The Federalist Papers

Structure and content

In Federalist No. 1, Hamilton listed six topics to be covered in the subsequent articles:

  1. "The utility of the UNION to your political prosperity"—covered in No. 2 through No. 14
  2. "The insufficiency of the present Confederation to preserve that Union"—covered in No. 15 through No. 22
  3. "The necessity of a government at least equally energetic with the one proposed to the attainment of this object"—covered in No. 23 through No. 36
  4. "The conformity of the proposed constitution to the true principles of republican government"—covered in No. 37 through No. 84
  5. "Its analogy to your own state constitution"—covered in No. 85
  6. "The additional security which its adoption will afford to the preservation of that species of government, to liberty and to prosperity"—covered in No. 85.[27]

Furtwangler notes that as the series grew, this plan was somewhat changed. The fourth topic expanded into detailed coverage of the individual articles of the Constitution and the institutions it mandated, while the two last topics were merely touched on in the last essay.

The papers can be broken down by author as well as by topic. At the start of the series, all three authors were contributing; the first twenty papers are broken down as eleven by Hamilton, five by Madison and four by Jay. The rest of the series, however, is dominated by three long segments by a single writer: No. 21 through No. 36 by Hamilton, No. 37 through 58 by Madison, written while Hamilton was in Albany, and No. 65 through the end by Hamilton, published after Madison had left for Virginia.[28]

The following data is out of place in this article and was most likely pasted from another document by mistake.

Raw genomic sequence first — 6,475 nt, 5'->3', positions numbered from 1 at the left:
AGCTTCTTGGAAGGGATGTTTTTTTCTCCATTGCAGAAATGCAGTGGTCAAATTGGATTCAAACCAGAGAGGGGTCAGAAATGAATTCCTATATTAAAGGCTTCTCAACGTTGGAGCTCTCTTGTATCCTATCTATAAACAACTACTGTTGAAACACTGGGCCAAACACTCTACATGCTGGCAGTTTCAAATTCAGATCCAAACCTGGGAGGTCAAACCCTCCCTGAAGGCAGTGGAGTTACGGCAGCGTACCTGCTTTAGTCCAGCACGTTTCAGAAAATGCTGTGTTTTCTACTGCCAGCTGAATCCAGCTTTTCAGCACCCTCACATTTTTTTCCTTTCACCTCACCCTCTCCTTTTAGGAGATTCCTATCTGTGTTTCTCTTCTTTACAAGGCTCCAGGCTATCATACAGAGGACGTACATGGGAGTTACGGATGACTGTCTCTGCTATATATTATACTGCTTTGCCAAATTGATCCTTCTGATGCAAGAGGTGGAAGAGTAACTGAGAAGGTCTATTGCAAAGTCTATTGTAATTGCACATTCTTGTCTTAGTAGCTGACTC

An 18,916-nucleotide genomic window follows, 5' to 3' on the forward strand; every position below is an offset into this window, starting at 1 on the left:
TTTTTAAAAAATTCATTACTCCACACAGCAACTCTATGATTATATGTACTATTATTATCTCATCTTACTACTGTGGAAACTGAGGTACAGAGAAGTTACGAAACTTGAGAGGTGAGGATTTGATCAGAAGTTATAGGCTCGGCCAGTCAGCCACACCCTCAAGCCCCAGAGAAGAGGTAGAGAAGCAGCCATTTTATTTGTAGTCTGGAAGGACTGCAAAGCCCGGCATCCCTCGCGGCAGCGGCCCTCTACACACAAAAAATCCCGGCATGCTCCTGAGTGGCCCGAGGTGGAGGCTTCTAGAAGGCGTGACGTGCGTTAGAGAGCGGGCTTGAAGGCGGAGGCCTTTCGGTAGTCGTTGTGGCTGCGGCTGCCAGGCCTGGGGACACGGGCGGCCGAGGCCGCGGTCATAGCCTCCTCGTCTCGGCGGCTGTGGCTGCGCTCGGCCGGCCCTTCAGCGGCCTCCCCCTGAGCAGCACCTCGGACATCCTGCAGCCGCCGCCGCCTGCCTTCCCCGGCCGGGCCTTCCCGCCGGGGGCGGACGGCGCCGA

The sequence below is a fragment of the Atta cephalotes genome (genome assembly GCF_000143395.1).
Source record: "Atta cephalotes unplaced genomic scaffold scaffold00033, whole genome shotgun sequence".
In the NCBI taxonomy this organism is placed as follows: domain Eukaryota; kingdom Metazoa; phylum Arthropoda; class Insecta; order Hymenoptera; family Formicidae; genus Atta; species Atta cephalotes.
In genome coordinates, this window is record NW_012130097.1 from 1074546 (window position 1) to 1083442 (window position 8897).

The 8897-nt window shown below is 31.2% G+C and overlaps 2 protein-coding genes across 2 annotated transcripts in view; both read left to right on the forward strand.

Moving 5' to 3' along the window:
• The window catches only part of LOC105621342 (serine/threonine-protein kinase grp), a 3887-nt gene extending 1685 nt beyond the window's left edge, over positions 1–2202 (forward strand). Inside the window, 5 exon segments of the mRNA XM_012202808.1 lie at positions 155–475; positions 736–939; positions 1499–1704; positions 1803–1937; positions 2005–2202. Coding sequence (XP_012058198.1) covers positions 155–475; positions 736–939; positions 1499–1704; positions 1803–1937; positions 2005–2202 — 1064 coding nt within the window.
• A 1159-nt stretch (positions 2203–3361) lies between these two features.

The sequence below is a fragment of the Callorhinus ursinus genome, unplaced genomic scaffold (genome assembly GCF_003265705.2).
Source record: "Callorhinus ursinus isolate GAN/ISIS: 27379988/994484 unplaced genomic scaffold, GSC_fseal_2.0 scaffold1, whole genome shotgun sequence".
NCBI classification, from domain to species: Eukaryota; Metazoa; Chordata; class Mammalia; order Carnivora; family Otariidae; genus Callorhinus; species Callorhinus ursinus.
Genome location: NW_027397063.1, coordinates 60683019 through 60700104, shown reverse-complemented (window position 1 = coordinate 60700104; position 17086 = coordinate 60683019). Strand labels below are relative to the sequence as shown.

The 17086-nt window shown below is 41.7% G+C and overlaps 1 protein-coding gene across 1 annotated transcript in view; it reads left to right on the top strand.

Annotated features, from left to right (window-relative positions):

Opposition to the Bill of Rights

The Federalist Papers (specifically Federalist No. 84) are notable for their opposition to what later became the United States Bill of Rights. The idea of adding a Bill of Rights to the Constitution was originally controversial because the Constitution, as written, did not specifically enumerate or protect the rights of the people, rather it listed the powers of the government and left all that remained to the states and the people. Alexander Hamilton, the author of Federalist No. 84, feared that such an enumeration, once written down explicitly, would later be interpreted as a list of the only rights that people had.

However, Hamilton's opposition to a Bill of Rights was far from universal. Robert Yates, writing under the pseudonym Brutus, articulated this view point in the so-called Anti-Federalist No. 84, asserting that a government unrestrained by such a bill could easily devolve into tyranny. References in The Federalist and in the ratification debates warn of demagogues of the variety who through divisive appeals would aim at tyranny. The Federalist begins and ends with this issue.[29] In the final paper Hamilton offers "a lesson of moderation to all sincere lovers of the Union, and ought to put them on their guard against hazarding anarchy, civil war, a perpetual alienation of the States from each other, and perhaps the military despotism of a successful demagogue".[30] The matter was further clarified by the Ninth Amendment.

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